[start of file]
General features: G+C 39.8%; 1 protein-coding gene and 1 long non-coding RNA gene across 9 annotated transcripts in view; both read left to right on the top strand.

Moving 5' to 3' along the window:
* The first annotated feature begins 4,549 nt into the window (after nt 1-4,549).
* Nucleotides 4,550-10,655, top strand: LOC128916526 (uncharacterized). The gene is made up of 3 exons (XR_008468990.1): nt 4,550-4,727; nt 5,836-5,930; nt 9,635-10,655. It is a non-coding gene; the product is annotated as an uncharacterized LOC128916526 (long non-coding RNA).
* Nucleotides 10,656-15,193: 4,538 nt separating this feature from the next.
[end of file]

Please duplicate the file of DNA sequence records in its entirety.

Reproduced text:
General features: G+C 39.8%; 1 protein-coding gene and 1 long non-coding RNA gene across 9 annotated transcripts in view; both read left to right on the top strand.

Moving 5' to 3' along the window:
* The first annotated feature begins 4,549 nt into the window (after nt 1-4,549).
* Nucleotides 4,550-10,655, top strand: LOC128916526 (uncharacterized). The gene is made up of 3 exons (XR_008468990.1): nt 4,550-4,727; nt 5,836-5,930; nt 9,635-10,655. It is a non-coding gene; the product is annotated as an uncharacterized LOC128916526 (long non-coding RNA).
* Nucleotides 10,656-15,193: 4,538 nt separating this feature from the next.